The Art of Project Management: Expert advice from experienced project managers in Silicon Valley, and around the world

Taking time for powerful just-in-time learning

Jeff and I are posting this week about different ways to effectively learn new project skills, including the value of practicing new techniques in different forms.  I talked yesterday about the value of practice with feedback as a critical component.   Today, I want to highlight another version of in-the-moment learning and just-in-time support that involves feedback, and that is especially valuable whenever we have just hit a big project challenge.  Let me explain — and illustrate this powerful form of support that I think many of us are missing out on!

I recently had one of the most rewarding “mom” experiences you could ask for. Out of the blue, middle of the day, got a call from my teenage sophomore-in-college daughter. It was mid-term week – and “the BIG TEST” was that afternoon, the one she was really stressed about. That stress showed as she (very emotionally) expressed her worries as the reason for her call.

We talked for about 15 minutes. And I got to support her. Very specifically, I had the honor and pleasure of getting to coach her a bit. We covered a bunch of ground in a short time: some quick stress-reduction techniques (deep breathing, focusing visually on the environment vs. obsessing over the coming test, rolling those shoulders…); the joys and saving graces of partial credit and to pace her work across problems to maximize it; a tip for talking to her professor after this to get some advice on how to study even better next time; a personal story of obstacles overcome (I too was an engineering major and made a C in the class she is now taking, and still “came out fine”…..); and my assurance that all the freaky physically stress reactions she’s experiencing are normal!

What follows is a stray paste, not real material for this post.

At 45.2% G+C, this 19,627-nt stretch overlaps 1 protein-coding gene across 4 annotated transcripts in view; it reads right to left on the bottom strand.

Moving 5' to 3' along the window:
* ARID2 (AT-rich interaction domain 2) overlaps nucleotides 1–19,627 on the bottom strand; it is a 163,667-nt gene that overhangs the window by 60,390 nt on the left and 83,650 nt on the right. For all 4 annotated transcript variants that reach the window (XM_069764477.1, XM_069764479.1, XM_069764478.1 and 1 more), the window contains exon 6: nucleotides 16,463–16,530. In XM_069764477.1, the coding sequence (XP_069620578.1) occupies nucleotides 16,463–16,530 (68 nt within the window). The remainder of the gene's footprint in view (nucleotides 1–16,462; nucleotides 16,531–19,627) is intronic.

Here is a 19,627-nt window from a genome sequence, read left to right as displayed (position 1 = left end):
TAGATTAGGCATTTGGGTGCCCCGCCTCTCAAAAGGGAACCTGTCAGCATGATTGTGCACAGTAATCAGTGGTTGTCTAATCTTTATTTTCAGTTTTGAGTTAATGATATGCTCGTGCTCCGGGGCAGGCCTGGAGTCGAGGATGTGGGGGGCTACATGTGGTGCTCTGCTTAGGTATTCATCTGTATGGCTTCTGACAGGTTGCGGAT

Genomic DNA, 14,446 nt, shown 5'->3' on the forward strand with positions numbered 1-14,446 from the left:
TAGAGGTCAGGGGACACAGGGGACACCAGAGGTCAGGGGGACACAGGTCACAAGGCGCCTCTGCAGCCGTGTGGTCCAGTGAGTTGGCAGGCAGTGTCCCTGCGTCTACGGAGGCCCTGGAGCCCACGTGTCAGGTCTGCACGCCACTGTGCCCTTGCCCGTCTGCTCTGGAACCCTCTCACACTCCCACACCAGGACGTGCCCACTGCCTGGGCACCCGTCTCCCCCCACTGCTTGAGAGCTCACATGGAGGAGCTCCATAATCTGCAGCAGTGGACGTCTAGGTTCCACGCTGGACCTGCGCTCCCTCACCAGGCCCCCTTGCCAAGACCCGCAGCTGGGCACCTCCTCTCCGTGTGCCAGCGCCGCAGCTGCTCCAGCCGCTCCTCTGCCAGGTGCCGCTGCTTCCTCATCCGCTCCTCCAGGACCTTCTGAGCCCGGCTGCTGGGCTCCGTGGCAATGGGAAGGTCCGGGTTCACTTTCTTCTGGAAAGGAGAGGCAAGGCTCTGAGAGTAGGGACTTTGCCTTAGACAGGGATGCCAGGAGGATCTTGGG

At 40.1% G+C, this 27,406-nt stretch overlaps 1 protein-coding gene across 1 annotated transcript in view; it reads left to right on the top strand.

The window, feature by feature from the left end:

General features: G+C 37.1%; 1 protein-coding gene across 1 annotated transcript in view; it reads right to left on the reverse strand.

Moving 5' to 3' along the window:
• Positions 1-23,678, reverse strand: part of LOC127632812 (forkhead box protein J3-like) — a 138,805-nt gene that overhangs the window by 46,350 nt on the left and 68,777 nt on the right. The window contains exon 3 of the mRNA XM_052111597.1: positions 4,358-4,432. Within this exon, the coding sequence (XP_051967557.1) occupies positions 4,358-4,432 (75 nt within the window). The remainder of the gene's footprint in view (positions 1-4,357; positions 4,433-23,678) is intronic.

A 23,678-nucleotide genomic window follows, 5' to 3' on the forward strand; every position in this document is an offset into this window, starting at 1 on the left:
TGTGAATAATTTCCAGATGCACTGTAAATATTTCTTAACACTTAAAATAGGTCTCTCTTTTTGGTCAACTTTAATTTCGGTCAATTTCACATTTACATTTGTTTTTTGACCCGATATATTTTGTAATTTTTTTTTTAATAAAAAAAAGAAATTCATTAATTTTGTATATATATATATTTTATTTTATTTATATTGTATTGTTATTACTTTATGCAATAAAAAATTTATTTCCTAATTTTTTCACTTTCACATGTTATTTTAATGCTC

By the end of the call she was calmer and even laughing a bit. Still nervous, but ok! Not because I’m some miracle-worker with world-bending insights; just because she got a little targeted, practical, understanding coaching, from someone with some experience with what she’s going through. And she got that coaching **right when she really needed it**.

What essentially did this quick coaching provide?

– some perspective and validation — those big concerns are normal and survivable

– some tools and techniques – practical ways to deal with the immediate situation

– some confidence – to go handle the tough situation

Why don’t we do more of this for our project challenges, especially our particular personal “high-stakes and massive butterfly times”? (Having to go talk to a known-table-pounding exec sponsor to deliver some bad news and ask for help. Having to lead a tough discussion or decision-making session that involves team segments who are currently in wild disagreement. As a new PM, even just having to run your very-first-time-ever cross-functional team meeting…) I’ve gotten some coaching in my life; I’ve given some too, including to PMs in situations like this. How much more awesome is it to enter each fray on more solid footing, obtained from just a few minutes of advice and moral support?